Whether my theory on why this is likely is right or wrong, the fact is: that happened. As planned and expected we got a driver pretty quickly. I called him to make sure he knew where we were--which was a good thing because he missed the hotel first time around, but maybe because I moved the pin. Dunno. Uber seemed to show him circling around before he got there.

Anyway the car arrived. As always with Uber it was a spotless car of recent vintage. We got in and we took off. I remembered that there was a trick getting on the road in the first place, and once we'd done that, I let him take over. What I now realize is that I ought to have tracked our progress all the way with Maps or Waze. Instead, I sat back and enjoyed the ride. Until it stopped being enjoyable.

It seemed at first we were going the same way we'd gone the previous night, but pretty soon it seemed different. That's when I pulled out my phone and discovered we were way off course--further away in time and space than we had been at the Doubletree. Bad! Bad! Bad!

I had him pull off and used Waze to plot a course back and looked at Google Maps to confirm it. Also a semi-bad idea. They agreed on the amount of time needed. They disagreed on how to get back. Waze seemed to want to take us overland. Maps seemed to want to turn us around and head back into the stop-and-go traffic we'd seen going in the opposite direction. I decided to go overland.

There were lots of twists and turns, and opportunities to go the wrong way, but I managed to pick the right road, or almost the right one, when the road was ambiguous. We got to the Cruise Port right on time, but only because I'd planned things so that we'd get there a hour early.

I had wanted to take our suitcases on board with us--they were roll-ons--but the baggage handler who called us out of traffic said we couldn't; that we had to check the bags with her. Which we did, but as we walked closer to the entry I could see that there were other people rolling their bags on board. Maybe she was telling the truth. Maybe she gets paid by the bag. Or maybe she wanted the tip that I reflexively gave her for possibly misguiding me.

Whatever. We got through baggage and body scanners. We'd previously registered online, and as part of the registration process we'd uploaded pictures of ourselves and our passport numbers, then printed out a "Set Sail Pass." A young lady with an iPad met us, scanned the barcode on our Set Sail Passes, and up popped our pictures. She scanned our passports using the iPad as well, asked us some fairly stupid questions: "Have you been to Africa in the past three months?" "No." (And if I had, maybe I'd want to lie about it because people are so fucking paranoid!)  "Do you have a cold?" "No." (And what would you do if I had one? Deny me boarding.). Then my favorite: "Are you sure?" This is a question designed to trip up people who lie the first time and who become so guilty when asked a second time that they completely cave in. "Aaargh! You got me. I do have a cold. And I've spent the last year in Africa. Working in an Ebola hospital. And I'm testing a new vaccine. And, yes, yes, I let myself be infected, to test its efficacy."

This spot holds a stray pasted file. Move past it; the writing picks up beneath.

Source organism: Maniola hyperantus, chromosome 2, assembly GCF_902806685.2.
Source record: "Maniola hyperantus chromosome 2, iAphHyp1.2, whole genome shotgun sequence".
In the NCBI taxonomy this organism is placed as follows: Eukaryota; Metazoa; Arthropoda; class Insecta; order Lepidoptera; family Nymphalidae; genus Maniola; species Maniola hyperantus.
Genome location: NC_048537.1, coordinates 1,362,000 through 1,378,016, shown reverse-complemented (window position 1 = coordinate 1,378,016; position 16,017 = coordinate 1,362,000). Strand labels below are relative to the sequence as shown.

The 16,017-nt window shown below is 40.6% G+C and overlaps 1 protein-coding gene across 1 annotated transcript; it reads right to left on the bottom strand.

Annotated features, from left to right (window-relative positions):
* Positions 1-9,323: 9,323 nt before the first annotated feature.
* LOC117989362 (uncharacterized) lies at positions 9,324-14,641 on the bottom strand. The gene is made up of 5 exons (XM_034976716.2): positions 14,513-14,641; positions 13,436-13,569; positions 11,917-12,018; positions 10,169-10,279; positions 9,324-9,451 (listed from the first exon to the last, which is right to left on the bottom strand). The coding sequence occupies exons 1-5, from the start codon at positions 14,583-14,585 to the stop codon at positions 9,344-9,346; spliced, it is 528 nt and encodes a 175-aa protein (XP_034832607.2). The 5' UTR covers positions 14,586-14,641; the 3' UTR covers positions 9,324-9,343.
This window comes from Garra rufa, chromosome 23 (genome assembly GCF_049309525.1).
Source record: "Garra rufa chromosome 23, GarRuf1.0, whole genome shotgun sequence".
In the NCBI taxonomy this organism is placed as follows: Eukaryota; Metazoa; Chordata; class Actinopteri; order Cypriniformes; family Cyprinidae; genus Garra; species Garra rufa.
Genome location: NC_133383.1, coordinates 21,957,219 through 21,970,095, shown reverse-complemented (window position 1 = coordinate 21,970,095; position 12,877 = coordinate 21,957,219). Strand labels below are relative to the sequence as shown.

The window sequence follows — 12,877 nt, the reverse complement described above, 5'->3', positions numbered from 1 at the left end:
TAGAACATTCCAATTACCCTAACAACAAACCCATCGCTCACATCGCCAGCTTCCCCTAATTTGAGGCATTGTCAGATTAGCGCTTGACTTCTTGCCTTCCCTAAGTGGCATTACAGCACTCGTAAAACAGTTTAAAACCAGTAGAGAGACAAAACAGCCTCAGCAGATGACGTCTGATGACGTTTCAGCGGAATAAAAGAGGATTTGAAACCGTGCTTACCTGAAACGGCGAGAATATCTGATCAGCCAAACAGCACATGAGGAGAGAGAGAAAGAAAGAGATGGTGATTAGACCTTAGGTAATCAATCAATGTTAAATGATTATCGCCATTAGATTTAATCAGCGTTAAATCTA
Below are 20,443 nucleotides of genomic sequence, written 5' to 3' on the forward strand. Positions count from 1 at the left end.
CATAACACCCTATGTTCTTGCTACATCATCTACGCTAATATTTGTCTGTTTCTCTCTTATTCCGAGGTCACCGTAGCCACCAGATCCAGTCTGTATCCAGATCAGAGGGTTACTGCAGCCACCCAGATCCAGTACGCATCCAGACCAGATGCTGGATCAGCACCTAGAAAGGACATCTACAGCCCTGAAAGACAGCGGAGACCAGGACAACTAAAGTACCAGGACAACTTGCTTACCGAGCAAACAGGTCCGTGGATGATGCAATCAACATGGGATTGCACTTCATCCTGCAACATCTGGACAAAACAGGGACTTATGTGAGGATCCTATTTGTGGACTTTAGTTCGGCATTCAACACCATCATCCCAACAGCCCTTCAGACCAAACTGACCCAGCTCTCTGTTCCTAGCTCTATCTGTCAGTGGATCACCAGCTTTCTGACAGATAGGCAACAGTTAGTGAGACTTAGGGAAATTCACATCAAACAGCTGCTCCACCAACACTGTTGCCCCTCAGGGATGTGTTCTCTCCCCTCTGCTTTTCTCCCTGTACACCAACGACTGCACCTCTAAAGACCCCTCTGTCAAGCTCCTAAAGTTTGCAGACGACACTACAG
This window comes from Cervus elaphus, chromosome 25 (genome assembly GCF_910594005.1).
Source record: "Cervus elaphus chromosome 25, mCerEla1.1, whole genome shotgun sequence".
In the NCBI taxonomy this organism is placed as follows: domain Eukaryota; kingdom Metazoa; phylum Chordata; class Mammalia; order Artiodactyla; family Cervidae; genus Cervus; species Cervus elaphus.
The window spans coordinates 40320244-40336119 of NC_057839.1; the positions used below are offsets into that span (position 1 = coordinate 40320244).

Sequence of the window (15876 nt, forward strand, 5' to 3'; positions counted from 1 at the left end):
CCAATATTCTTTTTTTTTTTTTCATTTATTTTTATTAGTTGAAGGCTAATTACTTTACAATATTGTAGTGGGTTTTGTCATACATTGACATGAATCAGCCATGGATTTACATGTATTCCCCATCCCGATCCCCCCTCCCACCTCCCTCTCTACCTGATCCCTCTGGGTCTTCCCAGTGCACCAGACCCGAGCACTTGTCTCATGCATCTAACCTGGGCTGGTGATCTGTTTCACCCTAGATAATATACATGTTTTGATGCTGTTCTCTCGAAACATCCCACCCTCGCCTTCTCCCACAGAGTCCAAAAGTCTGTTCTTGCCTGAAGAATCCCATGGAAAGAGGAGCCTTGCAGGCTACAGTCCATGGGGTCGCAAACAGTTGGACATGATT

Well, she didn't trick me. We continued on to a desk where our Set Sail Passes were again scanned, and the results of the first were confirmed, but not including another "Are you sure you aren't sick?" check. The whole process was very smooth,

We'd been warned that our rooms might not be ready--after all the boat had gotten in just six hours before--but the onboard elves had done their job efficiently and our rooms were clean, made up and ready for us, although set up for a queen, not twins as we had requested. No problem, we were told. And it was no problem. Our bags took a little time, but we had them before dinner.

I registered for Internet access, and once things were settled I checked my email which included a bill from Uber. It was for more than $80.00 instead of the $30-ish I had expected. But conveniently it showed a track of the route that the driver had taken: past the turn-off for the port we'd taken the other night, and then all around Robin Hood's famous barn, and finally overland back the port.

It wasn't obvious how to complain, but that's OK. I googled and got the procedure, followed it, and sent in a polite request questioning the charges. On Monday, when the support center came on line, I got an acknowledgement and a follow-up question. And on Wednesday or Thursday I got a refund: they dialed the cost back to what it should have been if the driver had taken the right course. Yay Uber!

Internet cost me a little over $200 for 11 days of 0.23Mbps download speed. Once they've got you on the boat, they've got you. For example, their price for movies on demand: $12.00 a view. But they make up for these extortionate costs by serving amazingly good food, in VAST quantities, delivering extraordinarily fine and friendly service everywhere, having lots of high quality entertainment, and providing lots of ways to amuse yourself for free.

More about this in later posts.

May 1, 2015

If this is Friday, it must be Newark

Here we are on the first day of our Journey To Siena for Dana and Daniel's wedding. So far it's gone better than expected, but that's because I carefully set my expectations quite low. So I easily vastly exceeded them. Pessimism can be an effective strategy, I learned from Dan O'Dowd. When you're a pessimist, either things go badly, and you feel good for being right for your low expectations, or they go well, and you're happy about a good outcome. So I set out fully expecting to have something major go wrong. I was disappointed, happily.